For many liberals, the question “Do others live rightly?” feels inappropriate. Liberalism seems to demand a follow-up question: “Who am I to judge?” Peaceful coexistence, in this view, is predicated on restraint from morally evaluating our peers. But Rahel Jaeggi sees the situation differently. Criticizing is not only valid but also useful, she argues. Moral judgment is no error; the error lies in how we go about judging.
One way to judge is external, based on universal standards derived from ideas about God or human nature. The other is internal, relying on standards peculiar to a given society. Both approaches have serious flaws and detractors. In Critique of Forms of Life, Jaeggi offers a third way, which she calls “immanent” critique. Inspired by Hegelian social philosophy and engaged with Anglo-American theorists such as John Dewey, Michael Walzer, and Alasdair MacIntyre, immanent critique begins with the recognition that ways of life are inherently normative because they assert their own goodness and rightness. They also have a consistent purpose: to solve basic social problems and advance social goods, most of which are common across cultures. Jaeggi argues that we can judge the validity of a society’s moral claims by evaluating how well the society adapts to crisis—whether it is able to overcome contradictions that arise from within and continue to fulfill its purpose.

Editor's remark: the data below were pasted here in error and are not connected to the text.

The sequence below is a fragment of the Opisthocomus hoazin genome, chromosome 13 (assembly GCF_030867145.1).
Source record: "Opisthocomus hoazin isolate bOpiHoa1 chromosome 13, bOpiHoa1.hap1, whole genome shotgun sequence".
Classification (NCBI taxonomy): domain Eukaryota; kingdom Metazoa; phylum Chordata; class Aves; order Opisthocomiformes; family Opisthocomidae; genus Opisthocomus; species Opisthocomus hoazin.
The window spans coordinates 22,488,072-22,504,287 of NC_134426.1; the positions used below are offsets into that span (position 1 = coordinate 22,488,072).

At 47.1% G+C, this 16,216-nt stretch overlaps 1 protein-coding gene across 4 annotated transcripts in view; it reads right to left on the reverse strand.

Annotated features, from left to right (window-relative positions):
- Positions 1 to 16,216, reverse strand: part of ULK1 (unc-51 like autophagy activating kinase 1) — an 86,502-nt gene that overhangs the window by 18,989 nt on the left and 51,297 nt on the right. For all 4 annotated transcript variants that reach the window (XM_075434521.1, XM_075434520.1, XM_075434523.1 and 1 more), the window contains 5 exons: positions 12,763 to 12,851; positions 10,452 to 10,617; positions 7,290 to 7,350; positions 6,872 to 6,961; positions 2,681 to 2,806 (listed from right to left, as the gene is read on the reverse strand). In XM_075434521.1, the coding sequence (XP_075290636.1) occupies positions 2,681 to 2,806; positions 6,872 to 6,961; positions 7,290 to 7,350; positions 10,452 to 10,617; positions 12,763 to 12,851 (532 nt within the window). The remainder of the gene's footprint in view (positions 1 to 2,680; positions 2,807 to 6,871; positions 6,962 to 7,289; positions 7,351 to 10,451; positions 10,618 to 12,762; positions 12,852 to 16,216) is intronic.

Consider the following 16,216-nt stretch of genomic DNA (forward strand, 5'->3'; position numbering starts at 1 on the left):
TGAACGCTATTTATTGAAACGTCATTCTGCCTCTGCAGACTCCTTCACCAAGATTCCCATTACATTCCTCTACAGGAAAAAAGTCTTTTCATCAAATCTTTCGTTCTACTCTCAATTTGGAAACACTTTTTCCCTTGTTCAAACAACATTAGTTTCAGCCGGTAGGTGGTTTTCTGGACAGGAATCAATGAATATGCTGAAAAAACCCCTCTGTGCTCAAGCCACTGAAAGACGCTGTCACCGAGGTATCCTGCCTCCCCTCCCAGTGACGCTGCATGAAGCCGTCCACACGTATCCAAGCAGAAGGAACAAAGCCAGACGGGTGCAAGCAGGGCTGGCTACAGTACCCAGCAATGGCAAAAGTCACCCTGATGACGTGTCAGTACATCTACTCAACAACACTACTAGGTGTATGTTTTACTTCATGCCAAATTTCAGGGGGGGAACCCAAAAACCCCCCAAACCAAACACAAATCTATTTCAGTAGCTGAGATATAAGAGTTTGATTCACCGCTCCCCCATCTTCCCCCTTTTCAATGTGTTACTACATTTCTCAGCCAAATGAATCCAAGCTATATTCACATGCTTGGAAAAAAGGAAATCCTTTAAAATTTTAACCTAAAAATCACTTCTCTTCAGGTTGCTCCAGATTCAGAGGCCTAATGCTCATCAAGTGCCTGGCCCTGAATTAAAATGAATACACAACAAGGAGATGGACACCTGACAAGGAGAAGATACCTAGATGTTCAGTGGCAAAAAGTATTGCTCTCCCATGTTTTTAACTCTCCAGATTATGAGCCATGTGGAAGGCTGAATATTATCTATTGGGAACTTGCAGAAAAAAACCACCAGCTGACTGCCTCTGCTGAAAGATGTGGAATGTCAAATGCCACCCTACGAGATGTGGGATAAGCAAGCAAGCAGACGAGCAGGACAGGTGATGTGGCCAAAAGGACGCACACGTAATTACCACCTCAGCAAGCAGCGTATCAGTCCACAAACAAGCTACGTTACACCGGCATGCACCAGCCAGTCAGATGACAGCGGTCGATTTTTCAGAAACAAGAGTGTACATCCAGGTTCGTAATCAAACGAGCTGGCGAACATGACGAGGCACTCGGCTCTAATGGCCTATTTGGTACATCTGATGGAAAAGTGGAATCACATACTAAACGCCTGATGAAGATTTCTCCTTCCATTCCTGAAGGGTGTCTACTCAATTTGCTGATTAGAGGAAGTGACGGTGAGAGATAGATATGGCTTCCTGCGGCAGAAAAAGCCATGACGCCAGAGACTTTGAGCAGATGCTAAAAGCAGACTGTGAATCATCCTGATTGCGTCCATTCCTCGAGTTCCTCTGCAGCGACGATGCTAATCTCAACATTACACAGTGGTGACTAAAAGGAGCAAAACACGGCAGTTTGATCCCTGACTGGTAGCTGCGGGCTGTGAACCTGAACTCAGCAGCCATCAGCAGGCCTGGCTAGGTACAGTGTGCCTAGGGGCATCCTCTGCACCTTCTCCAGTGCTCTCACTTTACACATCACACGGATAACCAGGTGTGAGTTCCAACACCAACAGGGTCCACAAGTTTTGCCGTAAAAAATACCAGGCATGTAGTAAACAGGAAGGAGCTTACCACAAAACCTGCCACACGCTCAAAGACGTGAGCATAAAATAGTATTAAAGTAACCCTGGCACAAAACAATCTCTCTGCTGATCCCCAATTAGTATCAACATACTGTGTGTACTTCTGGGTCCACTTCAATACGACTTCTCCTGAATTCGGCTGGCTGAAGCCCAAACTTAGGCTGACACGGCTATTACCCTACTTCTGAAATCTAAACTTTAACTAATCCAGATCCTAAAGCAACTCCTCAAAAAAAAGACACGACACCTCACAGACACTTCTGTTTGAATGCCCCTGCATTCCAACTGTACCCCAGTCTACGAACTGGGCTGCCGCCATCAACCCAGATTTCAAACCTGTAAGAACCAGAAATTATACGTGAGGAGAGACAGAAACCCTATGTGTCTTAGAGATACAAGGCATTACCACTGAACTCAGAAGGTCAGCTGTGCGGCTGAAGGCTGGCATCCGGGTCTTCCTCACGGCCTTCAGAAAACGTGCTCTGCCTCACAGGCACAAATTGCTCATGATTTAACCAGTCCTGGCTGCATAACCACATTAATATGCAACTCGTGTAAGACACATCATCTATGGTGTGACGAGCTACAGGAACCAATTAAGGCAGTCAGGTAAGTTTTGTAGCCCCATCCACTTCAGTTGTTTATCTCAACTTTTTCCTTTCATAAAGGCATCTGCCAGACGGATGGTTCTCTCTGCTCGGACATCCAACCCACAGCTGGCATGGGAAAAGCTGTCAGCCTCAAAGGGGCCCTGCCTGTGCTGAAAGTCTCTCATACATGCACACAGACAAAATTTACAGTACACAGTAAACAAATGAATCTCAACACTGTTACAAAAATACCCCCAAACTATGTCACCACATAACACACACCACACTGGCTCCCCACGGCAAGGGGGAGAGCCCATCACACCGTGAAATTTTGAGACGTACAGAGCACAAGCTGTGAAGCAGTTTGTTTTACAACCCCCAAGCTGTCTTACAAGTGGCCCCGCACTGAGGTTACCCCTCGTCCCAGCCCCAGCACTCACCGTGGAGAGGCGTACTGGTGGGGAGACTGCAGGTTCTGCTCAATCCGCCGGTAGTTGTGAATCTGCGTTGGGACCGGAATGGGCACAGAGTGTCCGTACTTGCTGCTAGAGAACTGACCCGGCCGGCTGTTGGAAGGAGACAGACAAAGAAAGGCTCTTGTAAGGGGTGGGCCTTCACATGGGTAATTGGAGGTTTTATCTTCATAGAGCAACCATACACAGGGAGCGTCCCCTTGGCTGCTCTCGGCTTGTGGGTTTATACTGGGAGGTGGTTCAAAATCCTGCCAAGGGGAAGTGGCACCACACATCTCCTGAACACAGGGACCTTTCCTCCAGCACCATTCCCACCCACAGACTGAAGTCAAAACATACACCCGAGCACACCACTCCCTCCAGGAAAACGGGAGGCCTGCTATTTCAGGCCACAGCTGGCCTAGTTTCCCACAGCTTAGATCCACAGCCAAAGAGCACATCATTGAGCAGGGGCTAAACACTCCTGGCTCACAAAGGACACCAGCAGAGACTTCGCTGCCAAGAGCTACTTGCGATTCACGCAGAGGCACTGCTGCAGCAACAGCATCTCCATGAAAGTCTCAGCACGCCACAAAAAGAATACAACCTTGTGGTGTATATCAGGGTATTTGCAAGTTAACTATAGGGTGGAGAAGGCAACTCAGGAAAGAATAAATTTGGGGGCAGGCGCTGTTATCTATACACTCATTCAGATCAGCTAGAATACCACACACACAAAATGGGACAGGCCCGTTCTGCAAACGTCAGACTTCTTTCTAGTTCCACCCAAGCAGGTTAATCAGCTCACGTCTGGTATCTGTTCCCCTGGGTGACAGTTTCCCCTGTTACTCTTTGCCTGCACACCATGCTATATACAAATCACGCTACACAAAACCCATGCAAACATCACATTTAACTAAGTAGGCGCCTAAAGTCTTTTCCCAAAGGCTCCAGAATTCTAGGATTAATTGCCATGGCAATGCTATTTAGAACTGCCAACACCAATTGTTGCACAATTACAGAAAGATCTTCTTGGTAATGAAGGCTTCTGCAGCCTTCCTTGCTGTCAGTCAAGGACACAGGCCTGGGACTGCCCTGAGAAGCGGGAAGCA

Jaeggi enlivens her ideas through concrete, contemporary examples. Against both relativistic and absolutist accounts, she shows that rational social critique is possible.
Jaeggi combines…phenomenological attention to lived experience and an eye for social detail… She binds that together with a shrewd grasp of critical theory and the philosophical landscape of the present. Her footnotes alone would make a good book.
Jaeggi’s most impressive undertaking to date…Represents part of Jaeggi’s recent work in critical theory that has led to her recognition as one of the more interesting and innovative critical theorists working in Germany.
Jaeggi offers an interesting new attempt to fulfill the task Habermas has set for critical theory. She recommends accepting the plurality of life forms… Nevertheless we can still uphold a general ideal of emancipation and judge the different contributions of different life forms to a more rational world, if we consider the abilities of life forms to learn from crises and to transform themselves accordingly.
Jaeggi has already earned a firm place in German philosophy. This book reinforces the impression that she has established an important philosophical voice that addresses society and its problems and that we will hear from in the future, even beyond the academy.
Critique of Forms of Life is a comprehensive work that convincingly sets out the philosophical kernel of Hegel’s view, reconstructing and updating it in such a way that it becomes a ‘live’ philosophical option for contemporary audiences. Jaeggi is a rare instance of a philosopher who is immersed in both Continental and Anglo-American philosophical traditions and skillfully unites them in one dialogue.
- 416 pages
- 6-1/8 x 9-1/4 inches
- Belknap Press
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